Friday, October 21, 2016

Miniature Wargames 403

My subscription copy arrived yesterday.  The first under the new editor, John Treadway, and with the much publicized mandatory SF& Fantasy section.
The magazine has certainly been given a new look.  One that feels as though they are targeting a younger audience because the layout is the same as some of the trendier magazines on newsagents shelves.
The editorial is brief.  Very brief.  No long introduction and background so if you don't know anything about the new editor you won't be any the wiser for buying this magazine.  Given that he says Henry has left big shoes to fill I would have thought some background might have been useful here.
The content is much the same albeit in a different order.  The Forward Observer there, but this time we only get a review (a long review) of the Victrix plastic releases - so less of a Forward Observation and more a detailed review of a new release.  There is the Recce column which seems to make the need for a Forward Observer obsolete by now including new product reviews as well as books.  Diane offers another article on terrain and scenery even she is now pushed to the back of the magazine.  Another wargamer does it "His Way" and this is a column I enjoy reading and getting an insight into different peoples ideas and activities and a column that always provides food for thought.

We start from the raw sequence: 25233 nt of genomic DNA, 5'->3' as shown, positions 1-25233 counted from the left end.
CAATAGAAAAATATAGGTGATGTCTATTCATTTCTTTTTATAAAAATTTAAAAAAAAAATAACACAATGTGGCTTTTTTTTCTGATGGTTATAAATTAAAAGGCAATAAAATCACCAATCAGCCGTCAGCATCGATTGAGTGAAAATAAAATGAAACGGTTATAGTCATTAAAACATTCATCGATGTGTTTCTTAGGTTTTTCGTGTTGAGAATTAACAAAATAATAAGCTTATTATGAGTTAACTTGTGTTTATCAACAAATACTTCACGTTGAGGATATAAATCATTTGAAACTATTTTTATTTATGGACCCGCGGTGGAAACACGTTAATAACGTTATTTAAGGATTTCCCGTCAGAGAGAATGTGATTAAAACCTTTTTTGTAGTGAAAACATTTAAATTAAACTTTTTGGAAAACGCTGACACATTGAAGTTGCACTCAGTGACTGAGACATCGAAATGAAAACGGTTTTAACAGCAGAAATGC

The other articles are standard fare and discuss several periods, genres and aspects of the hobby.  Although I do think that given we have been given a fantasy/SF section perhaps the article on painting SF tanks could have been put in that section (now a little devil in my head says that because the quality of the article and the photographs wasn't up to the standard of the "White Dwarf" section it didn't belong there and that the publishers have their own ideas about the standards that SF/Fantasy gamers expect against what other gamers will put up with?).
The much heralded and discussed fantasy section I thought actually looked better then the main body of the magazine.  the photographs were of a very high standard and quite appealing.  The layout was neater and easier on the eye I thought.  The content though was not something I'm going to read and so other than looking at the photographs I skipped all the articles themselves.